Bank dissidents seek to force disclosure of information

July 11, 1991|By Timothy J. Mullaney

The tussle between Baltimore Bancorp and its six newly elected directors heated up yesterday when the dissidents asked the Federal Reserve and the Federal Deposit Insurance Corp. to force the company to disclose non-public information to the new board members and to remove the company's incumbent management if it refuses to do so.

"If there are undisclosed problems and they are material to regulatory and/or investment decisions, they must be disclosed to regulators and/or the public immediately," wrote Kimberly Hill Hoover, a lawyer representing shareholders led by Baltimore Blast owner Edwin F. Hale Sr.

"It just sounds to me like continuing bickering back and forth between the lawyers," said Jerome P. Baroch, executive vice president of Baltimore Bancorp, which is the parent of the Bank of Baltimore. "We've talked about our position with Mr. Hale . . . numerous times."

Baltimore Bancorp has been rocked in recent months by a proxy hTC contest between incumbent management and shareholders led by Mr. Hale who have criticized the bank's performance and sought to gain a majority of the board of directors.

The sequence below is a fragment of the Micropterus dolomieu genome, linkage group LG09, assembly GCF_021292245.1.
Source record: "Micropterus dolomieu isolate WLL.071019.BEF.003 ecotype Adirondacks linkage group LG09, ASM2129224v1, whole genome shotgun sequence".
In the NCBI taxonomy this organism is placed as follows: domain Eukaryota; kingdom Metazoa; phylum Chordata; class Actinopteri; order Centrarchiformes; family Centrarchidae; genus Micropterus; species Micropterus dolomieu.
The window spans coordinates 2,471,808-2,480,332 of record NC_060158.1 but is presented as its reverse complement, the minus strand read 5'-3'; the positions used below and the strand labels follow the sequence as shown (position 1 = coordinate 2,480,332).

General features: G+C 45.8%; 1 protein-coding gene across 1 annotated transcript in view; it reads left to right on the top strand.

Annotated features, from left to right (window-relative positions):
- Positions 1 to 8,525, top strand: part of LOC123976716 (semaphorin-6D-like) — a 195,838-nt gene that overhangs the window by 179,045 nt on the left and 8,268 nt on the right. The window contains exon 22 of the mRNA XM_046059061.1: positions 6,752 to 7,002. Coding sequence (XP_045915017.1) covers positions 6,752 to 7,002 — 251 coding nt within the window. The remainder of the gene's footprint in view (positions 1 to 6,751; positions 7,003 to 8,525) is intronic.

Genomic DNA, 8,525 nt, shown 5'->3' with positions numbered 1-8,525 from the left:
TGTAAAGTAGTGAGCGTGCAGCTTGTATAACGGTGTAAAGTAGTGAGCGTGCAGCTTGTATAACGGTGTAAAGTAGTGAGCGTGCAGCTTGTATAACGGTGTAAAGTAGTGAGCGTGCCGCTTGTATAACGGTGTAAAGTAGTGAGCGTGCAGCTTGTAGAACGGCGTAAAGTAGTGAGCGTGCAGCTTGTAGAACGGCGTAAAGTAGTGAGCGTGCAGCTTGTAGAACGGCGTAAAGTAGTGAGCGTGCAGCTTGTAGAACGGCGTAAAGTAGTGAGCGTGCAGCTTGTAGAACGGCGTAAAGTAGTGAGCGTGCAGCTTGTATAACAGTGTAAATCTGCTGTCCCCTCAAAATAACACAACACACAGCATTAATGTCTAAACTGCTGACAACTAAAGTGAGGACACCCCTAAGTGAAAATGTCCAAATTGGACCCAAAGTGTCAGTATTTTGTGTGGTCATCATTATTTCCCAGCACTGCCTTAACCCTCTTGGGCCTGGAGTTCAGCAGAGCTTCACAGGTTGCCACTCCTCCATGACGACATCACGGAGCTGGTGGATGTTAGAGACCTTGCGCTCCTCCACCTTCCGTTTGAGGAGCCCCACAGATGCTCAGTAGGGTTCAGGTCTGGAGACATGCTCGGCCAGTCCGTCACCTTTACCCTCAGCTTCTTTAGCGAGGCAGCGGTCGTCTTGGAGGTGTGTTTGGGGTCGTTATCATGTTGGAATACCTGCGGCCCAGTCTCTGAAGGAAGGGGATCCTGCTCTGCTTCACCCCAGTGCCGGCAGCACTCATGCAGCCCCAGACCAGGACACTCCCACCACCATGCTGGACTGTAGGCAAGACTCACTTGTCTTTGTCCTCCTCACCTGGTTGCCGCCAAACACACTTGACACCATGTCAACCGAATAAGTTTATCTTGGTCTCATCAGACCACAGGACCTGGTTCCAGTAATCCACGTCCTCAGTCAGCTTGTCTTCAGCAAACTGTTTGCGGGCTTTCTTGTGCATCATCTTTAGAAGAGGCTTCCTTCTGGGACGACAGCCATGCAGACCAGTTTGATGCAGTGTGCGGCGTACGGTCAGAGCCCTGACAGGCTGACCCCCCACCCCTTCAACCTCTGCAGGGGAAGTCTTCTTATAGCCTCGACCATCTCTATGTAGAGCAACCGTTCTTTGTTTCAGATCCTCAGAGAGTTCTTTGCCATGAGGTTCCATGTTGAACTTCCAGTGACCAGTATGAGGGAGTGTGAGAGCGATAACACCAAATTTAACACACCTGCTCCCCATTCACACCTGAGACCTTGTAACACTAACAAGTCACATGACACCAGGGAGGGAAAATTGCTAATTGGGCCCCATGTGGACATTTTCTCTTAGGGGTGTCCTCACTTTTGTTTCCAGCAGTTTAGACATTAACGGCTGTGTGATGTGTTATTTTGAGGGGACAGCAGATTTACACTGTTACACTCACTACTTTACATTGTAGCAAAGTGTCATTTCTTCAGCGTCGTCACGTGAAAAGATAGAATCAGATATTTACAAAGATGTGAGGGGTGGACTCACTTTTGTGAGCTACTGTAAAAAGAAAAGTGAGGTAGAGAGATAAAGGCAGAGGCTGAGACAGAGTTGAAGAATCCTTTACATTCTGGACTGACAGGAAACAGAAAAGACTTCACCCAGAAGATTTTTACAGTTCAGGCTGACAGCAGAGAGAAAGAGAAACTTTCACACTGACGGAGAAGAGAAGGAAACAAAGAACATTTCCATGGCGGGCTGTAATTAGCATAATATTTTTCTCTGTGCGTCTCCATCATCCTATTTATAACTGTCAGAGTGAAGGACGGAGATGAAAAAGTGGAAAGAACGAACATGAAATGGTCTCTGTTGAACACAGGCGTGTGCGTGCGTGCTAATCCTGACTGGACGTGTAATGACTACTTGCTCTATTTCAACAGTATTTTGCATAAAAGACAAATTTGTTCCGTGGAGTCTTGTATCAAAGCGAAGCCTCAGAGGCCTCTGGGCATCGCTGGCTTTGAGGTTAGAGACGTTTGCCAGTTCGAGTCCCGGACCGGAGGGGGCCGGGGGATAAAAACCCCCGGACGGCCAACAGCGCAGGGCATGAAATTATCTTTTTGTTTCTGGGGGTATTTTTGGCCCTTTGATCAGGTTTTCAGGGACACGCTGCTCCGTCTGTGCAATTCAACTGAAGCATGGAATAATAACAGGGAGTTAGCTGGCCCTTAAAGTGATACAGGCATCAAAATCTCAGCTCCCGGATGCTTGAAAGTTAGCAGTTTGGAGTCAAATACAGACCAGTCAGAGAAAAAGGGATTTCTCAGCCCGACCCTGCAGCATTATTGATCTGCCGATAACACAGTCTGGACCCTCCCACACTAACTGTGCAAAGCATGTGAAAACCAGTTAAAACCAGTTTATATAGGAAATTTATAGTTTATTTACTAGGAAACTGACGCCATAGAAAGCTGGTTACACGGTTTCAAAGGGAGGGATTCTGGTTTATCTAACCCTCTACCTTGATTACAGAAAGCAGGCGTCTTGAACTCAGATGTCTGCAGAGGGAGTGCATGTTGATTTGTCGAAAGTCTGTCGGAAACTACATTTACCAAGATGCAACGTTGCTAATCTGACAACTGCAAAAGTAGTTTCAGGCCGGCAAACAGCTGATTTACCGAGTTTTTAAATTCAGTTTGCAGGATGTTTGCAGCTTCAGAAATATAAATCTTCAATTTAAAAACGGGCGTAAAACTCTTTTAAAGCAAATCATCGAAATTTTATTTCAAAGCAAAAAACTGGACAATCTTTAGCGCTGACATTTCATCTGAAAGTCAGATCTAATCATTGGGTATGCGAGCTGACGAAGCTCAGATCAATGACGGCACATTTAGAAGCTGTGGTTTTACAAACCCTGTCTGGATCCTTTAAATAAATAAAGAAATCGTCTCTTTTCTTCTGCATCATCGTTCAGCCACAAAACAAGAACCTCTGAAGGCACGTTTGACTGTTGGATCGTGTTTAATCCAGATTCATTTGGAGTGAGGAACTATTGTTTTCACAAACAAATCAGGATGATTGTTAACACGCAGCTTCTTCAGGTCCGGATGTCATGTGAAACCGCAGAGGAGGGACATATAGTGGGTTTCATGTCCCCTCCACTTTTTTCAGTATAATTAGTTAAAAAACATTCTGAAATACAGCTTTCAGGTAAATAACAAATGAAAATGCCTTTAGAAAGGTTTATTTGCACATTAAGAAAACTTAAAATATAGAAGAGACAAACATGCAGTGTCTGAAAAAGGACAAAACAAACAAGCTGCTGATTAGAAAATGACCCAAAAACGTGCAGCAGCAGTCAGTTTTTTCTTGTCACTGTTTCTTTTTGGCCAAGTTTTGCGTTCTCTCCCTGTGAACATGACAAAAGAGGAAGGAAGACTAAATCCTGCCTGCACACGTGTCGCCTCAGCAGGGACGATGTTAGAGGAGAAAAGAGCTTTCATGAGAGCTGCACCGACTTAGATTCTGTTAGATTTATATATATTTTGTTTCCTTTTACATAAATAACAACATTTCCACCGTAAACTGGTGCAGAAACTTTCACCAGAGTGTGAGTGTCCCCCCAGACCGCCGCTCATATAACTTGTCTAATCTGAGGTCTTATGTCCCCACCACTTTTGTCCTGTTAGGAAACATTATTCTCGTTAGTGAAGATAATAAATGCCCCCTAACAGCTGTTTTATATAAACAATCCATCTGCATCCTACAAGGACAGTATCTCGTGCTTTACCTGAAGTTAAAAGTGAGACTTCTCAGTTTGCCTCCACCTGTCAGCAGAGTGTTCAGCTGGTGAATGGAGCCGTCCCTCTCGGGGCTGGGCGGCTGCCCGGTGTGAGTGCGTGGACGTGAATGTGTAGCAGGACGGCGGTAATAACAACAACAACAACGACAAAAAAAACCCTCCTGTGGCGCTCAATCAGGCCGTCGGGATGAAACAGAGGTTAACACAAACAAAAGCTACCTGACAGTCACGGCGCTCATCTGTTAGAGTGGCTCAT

The Hale slate swept the six seats on the company's 18-member board of directors that were up for election in May. They also won an apparent majority for a proposal to expand the board of directors to 28 members, which would let the dissidents capture the 10 new seats and gain control of the board.

But management challenged more than 1 million votes on the proposal to expand the board, prompting a federal judge to order a new election on that issue in August. Yesterday's letters to the Fed and the FDIC grew out of demands last month by the new directors for detailed information about the company's loan portfolio, its business plans and the fees management has paid its lawyers during the protracted proxy fight, among other things.

The new directors say that they need the information to do their jobs.

Management has refused to provide the information, saying that the dissidents would use it for political purposes during the proxy fight.

Management has refused to give the dissidents what they want until they sign a confidentiality agreement, which Dennis Gingold, a lawyer for the Hale slate, said would bar any director from telling regulators or the public about any material problem unless a majority of the board agreed to disclose it.

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